“I got one of those new devices that make my cell phone ‘hands free’ – now I can get back to eating and drinking when I drive.”
The Sixties, yes, the Sixties. Time of hope, time of rebellion, time for planning new ways to do things, ways that could not be any worse than what was being done at that time.
In contrast to most of the other movements of the time, one very active group combined militant vegetarianism (not so uncommon) with militant prohibitionism (very uncommon). They believed, in fact, that the first would automatically lead to perfect health. Eat only vegetables, love one another, and the desire and drive to consume Demon Rum would just pass away.
They believed that: “Peas would rule the planets, and love would clear the bars. It was the dawning of the age of asparagus.”
After a long, bumpy flight, our passengers were glad to finally land.
They disembarked, and the other attendants and I checked for items left behind.
In a seat pocket, I found a bag of home-made cookies with a note saying “Much love, Mom.”
Quickly, I gave the bag to our gate agent in hopes it would be reunited with its owner.
In few minutes, this announcement came over the public-address system in the concourse:
“Would the passenger who lost his cookies on Flight 502, please return to the gate?”
A minister parked his car in a no-parking zone in a large city because he was short of time and couldn’t find a space with a meter. Then he put a note under the windshield wiper that read: “I have circled the block 10 times. If I don’t park here, I’ll miss my appointment. Forgive us our trespasses.”
When he returned, he found a citation from a police officer along with this note: “I’ve circled this block for 10 years. If I don’t give you a ticket I’ll lose my job. ‘Lead us not into temptation.'”
After years of being blasted into a net, the human cannonball went to the circus owner and told him he was going to retire.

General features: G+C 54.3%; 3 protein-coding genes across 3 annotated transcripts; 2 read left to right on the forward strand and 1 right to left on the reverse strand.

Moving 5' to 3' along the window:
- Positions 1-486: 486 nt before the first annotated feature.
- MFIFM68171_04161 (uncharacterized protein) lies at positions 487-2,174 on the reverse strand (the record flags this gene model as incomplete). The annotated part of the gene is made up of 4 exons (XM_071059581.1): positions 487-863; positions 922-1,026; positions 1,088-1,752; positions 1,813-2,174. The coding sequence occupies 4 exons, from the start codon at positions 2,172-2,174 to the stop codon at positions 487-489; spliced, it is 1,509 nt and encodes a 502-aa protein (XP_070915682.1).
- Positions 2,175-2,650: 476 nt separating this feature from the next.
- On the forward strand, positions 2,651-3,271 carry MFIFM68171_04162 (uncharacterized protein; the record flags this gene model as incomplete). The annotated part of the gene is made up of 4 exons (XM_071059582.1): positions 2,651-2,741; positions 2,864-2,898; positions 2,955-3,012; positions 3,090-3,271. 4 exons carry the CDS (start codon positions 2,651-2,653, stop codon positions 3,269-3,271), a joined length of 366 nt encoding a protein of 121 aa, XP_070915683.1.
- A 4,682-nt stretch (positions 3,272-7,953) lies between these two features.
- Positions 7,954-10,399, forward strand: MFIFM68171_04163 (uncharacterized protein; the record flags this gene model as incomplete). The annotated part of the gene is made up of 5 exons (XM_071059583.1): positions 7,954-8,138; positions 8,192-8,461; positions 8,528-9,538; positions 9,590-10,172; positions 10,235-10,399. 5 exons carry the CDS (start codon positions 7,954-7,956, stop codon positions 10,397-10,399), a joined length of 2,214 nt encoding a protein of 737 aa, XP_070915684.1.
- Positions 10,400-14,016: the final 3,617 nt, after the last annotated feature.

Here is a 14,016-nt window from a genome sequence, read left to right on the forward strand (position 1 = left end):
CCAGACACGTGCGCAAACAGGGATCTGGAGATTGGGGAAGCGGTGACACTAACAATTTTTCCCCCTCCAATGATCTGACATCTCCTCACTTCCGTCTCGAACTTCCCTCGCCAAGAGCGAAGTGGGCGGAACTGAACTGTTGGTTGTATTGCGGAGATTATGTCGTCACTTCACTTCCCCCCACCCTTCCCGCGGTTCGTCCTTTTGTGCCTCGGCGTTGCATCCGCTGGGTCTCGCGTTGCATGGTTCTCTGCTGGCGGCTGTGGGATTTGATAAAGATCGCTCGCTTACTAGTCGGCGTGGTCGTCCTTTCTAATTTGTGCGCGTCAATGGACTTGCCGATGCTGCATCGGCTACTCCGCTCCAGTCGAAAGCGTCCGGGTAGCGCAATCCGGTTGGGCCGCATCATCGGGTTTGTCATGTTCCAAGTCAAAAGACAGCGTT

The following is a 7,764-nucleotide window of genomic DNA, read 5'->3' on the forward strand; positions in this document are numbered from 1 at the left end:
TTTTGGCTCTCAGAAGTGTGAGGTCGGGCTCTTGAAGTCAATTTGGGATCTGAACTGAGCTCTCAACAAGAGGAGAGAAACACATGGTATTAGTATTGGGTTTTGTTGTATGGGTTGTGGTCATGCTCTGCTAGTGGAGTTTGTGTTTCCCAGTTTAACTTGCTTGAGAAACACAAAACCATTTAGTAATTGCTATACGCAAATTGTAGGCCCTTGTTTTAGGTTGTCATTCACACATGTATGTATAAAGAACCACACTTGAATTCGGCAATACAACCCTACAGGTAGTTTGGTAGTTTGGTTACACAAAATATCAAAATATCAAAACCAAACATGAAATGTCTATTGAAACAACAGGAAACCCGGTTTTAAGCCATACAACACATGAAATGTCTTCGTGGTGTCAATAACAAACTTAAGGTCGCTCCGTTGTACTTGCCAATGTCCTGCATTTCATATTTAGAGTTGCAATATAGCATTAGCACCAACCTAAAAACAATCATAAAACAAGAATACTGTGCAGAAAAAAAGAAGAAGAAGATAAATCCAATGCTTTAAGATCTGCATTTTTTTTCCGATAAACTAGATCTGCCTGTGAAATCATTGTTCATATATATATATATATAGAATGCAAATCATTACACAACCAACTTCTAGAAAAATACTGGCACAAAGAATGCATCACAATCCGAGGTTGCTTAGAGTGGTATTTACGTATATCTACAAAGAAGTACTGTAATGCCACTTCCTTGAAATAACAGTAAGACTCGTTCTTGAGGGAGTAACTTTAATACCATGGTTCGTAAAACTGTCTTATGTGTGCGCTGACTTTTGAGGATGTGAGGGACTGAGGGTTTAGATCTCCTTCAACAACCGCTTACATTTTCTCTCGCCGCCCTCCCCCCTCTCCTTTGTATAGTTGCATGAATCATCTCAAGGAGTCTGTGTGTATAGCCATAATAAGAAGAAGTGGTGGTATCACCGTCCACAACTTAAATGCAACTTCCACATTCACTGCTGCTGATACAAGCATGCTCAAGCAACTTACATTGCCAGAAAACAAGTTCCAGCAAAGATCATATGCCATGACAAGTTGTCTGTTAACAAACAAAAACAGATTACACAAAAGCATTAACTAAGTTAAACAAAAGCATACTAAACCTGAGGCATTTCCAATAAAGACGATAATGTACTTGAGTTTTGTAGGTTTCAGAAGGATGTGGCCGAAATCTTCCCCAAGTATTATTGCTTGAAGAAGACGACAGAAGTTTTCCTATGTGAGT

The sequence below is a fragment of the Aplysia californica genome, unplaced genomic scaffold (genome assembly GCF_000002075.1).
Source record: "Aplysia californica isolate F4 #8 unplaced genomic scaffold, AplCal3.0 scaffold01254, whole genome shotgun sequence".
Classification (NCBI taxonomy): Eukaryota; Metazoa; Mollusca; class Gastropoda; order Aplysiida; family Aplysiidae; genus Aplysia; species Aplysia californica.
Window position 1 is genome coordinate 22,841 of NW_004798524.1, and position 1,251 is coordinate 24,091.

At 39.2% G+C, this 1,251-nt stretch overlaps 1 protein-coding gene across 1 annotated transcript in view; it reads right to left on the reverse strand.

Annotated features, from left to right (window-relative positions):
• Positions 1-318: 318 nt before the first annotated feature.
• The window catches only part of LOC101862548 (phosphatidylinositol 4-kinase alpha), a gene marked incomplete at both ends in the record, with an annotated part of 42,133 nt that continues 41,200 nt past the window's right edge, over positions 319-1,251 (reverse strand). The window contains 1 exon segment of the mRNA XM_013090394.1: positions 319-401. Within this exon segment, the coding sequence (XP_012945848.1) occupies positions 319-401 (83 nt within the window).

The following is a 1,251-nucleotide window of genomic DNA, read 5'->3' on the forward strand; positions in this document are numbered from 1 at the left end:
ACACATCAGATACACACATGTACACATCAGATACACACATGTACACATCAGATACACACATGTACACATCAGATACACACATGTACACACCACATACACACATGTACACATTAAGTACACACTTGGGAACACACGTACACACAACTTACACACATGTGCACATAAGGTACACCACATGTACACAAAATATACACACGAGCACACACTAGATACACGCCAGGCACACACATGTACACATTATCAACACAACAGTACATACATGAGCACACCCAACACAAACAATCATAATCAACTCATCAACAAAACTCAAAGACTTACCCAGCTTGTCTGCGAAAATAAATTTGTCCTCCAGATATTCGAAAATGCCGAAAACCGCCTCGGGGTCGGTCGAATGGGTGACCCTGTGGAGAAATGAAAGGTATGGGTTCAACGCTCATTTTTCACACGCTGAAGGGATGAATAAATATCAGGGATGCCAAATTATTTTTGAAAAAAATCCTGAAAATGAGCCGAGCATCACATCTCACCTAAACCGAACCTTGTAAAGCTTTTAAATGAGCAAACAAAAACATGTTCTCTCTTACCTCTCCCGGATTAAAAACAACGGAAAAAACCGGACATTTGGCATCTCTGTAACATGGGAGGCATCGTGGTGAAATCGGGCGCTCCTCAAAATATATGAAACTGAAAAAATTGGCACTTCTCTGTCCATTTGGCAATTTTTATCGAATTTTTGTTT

“But you can’t!” shouted the cigar-chomping boss. “Where am I going to find a man of your caliber?”
As it turned out, the human cannonball who replaced him was hired and fired the same night.
Anthony, my four-year-old grandson, was excited about the story he had learned at Christian day school. “Grandma,” he said enthusiastically, “it’s about a woman God told not to look back.”
“You mean Lot’s wife?” I asked.
“Yes,” Anthony’s face brightened. “And you know what? She looked back and turned into the Statue of Liberty!”
A young scholar from New York was invited to become Rabbi in a small old community in Chicago.
On his very first Shabbat, a hot debate erupted as to whether one should or should not stand during the reading of the Ten Commandments.
The next day, the rabbi visited 98 year-old Mr. Katz in the nursing home.
“Mr. Katz, I’m asking you, as the oldest member of the community,” said the rabbi, “what is our synagogue’s custom during the reading of the Ten Commandments?”
“Why do you ask?” asked Mr. Katz.
“Yesterday we read the Ten Commandments. Some people stood, some people sat. The ones standing started screaming at the ones sitting, telling them to stand up. The ones sitting started screaming at the ones standing, telling them to sit down… ”
“That,” said the old man, “is our custom.”
In a grocery store a cashier held up a small dairy carton and yelled to a co-worker, “How much is half-and-half?”
Without a moment’s hesitation the other cashier replied, “One.”